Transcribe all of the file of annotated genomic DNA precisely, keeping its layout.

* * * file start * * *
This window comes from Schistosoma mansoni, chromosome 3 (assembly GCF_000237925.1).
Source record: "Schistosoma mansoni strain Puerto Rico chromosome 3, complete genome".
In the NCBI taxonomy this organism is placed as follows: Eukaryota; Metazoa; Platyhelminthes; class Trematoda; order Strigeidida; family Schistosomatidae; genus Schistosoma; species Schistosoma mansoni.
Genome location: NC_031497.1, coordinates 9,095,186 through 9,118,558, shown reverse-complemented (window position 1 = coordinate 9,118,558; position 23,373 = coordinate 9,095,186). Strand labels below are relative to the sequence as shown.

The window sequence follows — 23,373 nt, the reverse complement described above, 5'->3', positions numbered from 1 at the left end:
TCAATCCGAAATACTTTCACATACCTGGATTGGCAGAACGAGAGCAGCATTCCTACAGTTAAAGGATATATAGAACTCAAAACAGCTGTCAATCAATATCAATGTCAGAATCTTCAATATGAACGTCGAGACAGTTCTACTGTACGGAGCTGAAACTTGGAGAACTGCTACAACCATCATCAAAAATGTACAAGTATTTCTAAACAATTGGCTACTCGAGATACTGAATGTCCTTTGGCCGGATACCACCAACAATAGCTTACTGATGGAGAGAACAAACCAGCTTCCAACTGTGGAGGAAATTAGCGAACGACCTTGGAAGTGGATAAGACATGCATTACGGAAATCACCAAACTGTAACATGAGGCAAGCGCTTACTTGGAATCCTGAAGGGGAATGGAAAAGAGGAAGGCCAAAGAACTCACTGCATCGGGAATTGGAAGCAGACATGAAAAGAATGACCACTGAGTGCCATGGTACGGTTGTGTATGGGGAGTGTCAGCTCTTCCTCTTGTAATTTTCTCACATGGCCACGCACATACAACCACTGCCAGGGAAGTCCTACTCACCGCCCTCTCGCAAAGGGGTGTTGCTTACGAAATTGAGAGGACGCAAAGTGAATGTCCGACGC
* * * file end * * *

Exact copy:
This window comes from Schistosoma mansoni, chromosome 3 (assembly GCF_000237925.1).
Source record: "Schistosoma mansoni strain Puerto Rico chromosome 3, complete genome".
In the NCBI taxonomy this organism is placed as follows: Eukaryota; Metazoa; Platyhelminthes; class Trematoda; order Strigeidida; family Schistosomatidae; genus Schistosoma; species Schistosoma mansoni.
Genome location: NC_031497.1, coordinates 9,095,186 through 9,118,558, shown reverse-complemented (window position 1 = coordinate 9,118,558; position 23,373 = coordinate 9,095,186). Strand labels below are relative to the sequence as shown.

The window sequence follows — 23,373 nt, the reverse complement described above, 5'->3', positions numbered from 1 at the left end:
TCAATCCGAAATACTTTCACATACCTGGATTGGCAGAACGAGAGCAGCATTCCTACAGTTAAAGGATATATAGAACTCAAAACAGCTGTCAATCAATATCAATGTCAGAATCTTCAATATGAACGTCGAGACAGTTCTACTGTACGGAGCTGAAACTTGGAGAACTGCTACAACCATCATCAAAAATGTACAAGTATTTCTAAACAATTGGCTACTCGAGATACTGAATGTCCTTTGGCCGGATACCACCAACAATAGCTTACTGATGGAGAGAACAAACCAGCTTCCAACTGTGGAGGAAATTAGCGAACGACCTTGGAAGTGGATAAGACATGCATTACGGAAATCACCAAACTGTAACATGAGGCAAGCGCTTACTTGGAATCCTGAAGGGGAATGGAAAAGAGGAAGGCCAAAGAACTCACTGCATCGGGAATTGGAAGCAGACATGAAAAGAATGACCACTGAGTGCCATGGTACGGTTGTGTATGGGGAGTGTCAGCTCTTCCTCTTGTAATTTTCTCACATGGCCACGCACATACAACCACTGCCAGGGAAGTCCTACTCACCGCCCTCTCGCAAAGGGGTGTTGCTTACGAAATTGAGAGGACGCAAAGTGAATGTCCGACGC